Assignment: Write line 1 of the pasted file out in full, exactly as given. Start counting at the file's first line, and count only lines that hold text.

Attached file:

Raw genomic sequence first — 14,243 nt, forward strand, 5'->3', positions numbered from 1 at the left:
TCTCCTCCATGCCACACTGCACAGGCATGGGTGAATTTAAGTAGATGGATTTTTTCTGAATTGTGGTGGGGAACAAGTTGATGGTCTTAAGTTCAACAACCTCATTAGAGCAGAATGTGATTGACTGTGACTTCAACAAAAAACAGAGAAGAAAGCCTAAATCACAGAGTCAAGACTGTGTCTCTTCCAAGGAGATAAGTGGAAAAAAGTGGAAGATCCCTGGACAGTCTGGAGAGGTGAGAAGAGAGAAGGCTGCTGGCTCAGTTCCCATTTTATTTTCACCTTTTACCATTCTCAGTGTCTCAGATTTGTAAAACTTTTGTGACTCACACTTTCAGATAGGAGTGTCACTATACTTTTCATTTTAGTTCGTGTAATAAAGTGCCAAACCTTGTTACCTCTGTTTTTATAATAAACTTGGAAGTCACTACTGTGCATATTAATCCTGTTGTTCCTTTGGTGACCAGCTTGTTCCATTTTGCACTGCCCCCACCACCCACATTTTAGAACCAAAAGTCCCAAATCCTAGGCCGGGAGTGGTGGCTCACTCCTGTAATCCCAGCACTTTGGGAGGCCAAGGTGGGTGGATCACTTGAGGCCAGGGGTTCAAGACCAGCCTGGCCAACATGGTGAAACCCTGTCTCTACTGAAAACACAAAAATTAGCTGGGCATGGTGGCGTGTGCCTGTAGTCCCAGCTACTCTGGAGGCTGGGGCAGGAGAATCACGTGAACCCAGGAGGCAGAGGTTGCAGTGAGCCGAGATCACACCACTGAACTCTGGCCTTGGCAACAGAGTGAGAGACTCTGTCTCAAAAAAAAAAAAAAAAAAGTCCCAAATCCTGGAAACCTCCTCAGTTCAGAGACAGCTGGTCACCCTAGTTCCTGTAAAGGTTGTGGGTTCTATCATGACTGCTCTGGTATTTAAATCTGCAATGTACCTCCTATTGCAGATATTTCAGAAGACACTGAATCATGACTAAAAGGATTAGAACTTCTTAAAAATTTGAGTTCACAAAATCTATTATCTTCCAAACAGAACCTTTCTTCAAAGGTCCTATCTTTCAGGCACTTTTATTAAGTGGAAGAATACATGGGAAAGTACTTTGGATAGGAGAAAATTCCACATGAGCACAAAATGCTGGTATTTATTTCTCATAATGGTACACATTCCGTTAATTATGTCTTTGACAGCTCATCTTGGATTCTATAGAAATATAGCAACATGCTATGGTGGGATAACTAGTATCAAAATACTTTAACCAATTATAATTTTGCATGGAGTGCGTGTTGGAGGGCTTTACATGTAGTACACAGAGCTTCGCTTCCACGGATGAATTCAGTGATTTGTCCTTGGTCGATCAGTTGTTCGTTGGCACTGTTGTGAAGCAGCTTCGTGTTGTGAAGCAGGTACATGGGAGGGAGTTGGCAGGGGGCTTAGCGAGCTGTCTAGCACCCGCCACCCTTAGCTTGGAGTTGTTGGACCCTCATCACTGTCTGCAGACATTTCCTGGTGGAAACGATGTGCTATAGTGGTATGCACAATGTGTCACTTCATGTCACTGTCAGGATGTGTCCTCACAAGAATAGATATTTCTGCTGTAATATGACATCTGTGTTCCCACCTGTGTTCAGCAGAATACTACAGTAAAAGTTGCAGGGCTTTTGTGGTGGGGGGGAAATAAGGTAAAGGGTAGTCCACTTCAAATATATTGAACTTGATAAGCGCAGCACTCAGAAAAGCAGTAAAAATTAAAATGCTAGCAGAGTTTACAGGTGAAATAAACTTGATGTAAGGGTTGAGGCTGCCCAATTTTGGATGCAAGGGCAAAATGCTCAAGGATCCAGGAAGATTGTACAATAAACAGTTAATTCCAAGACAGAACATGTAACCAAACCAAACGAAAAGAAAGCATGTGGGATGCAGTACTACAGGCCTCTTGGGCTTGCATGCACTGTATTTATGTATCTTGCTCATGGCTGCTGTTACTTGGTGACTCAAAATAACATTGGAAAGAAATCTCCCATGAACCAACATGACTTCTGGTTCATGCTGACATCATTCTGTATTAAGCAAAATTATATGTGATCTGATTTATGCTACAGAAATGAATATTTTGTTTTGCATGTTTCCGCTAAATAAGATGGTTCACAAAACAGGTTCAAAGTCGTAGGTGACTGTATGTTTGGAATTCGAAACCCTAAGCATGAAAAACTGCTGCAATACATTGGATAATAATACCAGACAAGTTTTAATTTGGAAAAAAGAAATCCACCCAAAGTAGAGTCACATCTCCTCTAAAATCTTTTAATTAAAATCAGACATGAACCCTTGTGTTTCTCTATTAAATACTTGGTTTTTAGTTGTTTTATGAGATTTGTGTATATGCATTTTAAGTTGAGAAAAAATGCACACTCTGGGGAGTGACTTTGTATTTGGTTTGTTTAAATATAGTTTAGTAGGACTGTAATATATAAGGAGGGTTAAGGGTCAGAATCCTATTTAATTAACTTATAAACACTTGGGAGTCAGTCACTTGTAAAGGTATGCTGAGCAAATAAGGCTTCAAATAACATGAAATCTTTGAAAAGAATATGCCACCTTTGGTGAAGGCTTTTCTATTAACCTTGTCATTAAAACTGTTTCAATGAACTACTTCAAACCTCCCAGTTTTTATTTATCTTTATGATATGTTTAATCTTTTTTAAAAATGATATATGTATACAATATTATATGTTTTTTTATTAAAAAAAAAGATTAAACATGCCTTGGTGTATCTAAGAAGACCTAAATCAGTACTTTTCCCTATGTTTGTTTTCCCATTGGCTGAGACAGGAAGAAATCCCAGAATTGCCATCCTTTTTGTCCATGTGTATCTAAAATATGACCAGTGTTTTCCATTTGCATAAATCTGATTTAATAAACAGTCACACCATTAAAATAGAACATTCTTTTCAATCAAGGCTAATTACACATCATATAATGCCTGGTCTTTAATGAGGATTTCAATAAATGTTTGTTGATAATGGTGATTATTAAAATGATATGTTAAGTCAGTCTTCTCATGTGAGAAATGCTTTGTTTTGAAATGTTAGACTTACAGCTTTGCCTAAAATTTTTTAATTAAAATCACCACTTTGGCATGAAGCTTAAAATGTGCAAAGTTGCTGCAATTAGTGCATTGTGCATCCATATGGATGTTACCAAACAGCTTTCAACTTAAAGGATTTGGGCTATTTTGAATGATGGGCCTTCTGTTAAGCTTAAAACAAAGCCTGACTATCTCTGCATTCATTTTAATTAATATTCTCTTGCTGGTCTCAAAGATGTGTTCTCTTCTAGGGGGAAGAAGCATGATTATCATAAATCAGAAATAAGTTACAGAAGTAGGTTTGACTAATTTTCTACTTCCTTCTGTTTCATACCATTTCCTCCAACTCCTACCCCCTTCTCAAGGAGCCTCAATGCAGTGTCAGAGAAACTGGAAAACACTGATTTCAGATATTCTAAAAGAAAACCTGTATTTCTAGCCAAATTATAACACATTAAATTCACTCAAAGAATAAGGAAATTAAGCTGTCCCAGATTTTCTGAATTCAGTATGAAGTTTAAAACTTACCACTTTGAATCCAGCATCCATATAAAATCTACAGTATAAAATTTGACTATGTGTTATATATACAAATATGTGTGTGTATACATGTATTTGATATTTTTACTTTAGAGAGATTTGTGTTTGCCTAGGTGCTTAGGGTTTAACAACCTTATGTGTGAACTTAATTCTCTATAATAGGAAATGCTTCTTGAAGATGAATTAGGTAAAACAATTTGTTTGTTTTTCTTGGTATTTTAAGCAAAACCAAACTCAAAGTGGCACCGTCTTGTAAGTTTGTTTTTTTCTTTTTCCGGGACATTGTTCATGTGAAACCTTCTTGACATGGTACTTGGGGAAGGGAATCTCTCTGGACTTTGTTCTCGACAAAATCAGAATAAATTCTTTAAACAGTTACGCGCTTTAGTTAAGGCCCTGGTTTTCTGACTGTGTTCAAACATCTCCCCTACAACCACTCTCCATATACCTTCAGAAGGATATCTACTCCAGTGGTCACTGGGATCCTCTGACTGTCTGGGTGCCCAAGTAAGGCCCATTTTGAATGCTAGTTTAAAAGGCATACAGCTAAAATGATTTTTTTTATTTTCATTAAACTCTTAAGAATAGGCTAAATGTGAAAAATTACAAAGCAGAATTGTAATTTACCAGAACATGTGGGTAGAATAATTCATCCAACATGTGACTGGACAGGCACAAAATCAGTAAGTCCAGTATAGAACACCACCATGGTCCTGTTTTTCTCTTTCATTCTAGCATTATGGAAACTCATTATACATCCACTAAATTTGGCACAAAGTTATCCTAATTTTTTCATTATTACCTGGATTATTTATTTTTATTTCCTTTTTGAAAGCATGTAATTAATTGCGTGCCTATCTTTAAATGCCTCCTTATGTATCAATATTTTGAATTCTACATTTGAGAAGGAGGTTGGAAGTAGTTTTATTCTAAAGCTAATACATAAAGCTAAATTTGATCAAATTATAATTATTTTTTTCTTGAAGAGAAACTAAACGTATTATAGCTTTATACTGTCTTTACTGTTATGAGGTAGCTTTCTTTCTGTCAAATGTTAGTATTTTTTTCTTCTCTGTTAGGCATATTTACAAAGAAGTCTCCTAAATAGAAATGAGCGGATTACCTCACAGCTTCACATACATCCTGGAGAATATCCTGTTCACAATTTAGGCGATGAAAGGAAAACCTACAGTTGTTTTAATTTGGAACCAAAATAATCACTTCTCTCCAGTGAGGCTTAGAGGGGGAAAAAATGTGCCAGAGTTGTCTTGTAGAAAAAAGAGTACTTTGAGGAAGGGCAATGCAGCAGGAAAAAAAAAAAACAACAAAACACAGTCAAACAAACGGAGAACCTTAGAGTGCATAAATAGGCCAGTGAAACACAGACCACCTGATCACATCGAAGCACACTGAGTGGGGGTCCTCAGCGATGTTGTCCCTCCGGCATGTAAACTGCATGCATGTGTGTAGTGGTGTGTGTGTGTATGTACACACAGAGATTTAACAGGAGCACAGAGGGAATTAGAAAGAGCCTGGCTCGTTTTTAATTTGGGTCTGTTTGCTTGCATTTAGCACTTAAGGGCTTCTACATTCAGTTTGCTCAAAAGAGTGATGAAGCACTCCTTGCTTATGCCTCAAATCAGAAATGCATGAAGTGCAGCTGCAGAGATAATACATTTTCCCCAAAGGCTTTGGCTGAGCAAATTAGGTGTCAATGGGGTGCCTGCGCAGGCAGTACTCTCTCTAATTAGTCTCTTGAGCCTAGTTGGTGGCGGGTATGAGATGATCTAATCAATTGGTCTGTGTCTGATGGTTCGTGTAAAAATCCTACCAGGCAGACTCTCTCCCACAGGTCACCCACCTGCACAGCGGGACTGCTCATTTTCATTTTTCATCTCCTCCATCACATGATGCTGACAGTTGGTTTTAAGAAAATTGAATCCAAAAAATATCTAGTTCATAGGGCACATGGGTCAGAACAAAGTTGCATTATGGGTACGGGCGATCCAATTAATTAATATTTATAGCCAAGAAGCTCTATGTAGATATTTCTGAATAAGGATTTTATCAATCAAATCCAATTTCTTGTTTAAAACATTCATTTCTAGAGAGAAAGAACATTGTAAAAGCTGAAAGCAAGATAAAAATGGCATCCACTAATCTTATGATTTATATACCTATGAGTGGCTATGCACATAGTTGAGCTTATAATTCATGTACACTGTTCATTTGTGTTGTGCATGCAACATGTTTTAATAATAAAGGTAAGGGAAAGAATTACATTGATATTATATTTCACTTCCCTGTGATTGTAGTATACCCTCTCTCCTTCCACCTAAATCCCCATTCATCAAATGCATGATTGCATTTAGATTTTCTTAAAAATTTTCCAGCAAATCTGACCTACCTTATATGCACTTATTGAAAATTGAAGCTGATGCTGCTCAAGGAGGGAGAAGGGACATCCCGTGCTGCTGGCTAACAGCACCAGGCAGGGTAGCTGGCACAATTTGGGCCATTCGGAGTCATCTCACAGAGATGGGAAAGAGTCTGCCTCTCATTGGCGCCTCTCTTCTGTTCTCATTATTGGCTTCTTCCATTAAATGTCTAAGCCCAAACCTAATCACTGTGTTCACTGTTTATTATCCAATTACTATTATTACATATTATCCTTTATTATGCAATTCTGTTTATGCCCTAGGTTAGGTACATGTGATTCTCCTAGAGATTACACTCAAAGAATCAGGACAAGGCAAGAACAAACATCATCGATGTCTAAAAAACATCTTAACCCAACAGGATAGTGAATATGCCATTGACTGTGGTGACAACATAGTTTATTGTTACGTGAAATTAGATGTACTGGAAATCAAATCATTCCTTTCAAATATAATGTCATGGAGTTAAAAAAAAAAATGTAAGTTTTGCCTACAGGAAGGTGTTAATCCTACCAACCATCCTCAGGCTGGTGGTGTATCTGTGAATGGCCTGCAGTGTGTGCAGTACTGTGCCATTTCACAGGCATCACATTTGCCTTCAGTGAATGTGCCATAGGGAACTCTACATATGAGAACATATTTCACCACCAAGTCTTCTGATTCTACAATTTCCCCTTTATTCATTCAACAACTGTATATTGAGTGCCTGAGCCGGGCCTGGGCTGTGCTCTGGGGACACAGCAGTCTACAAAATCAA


Raw genomic sequence first — 14,243 nt, forward strand, 5'->3', positions numbered from 1 at the left: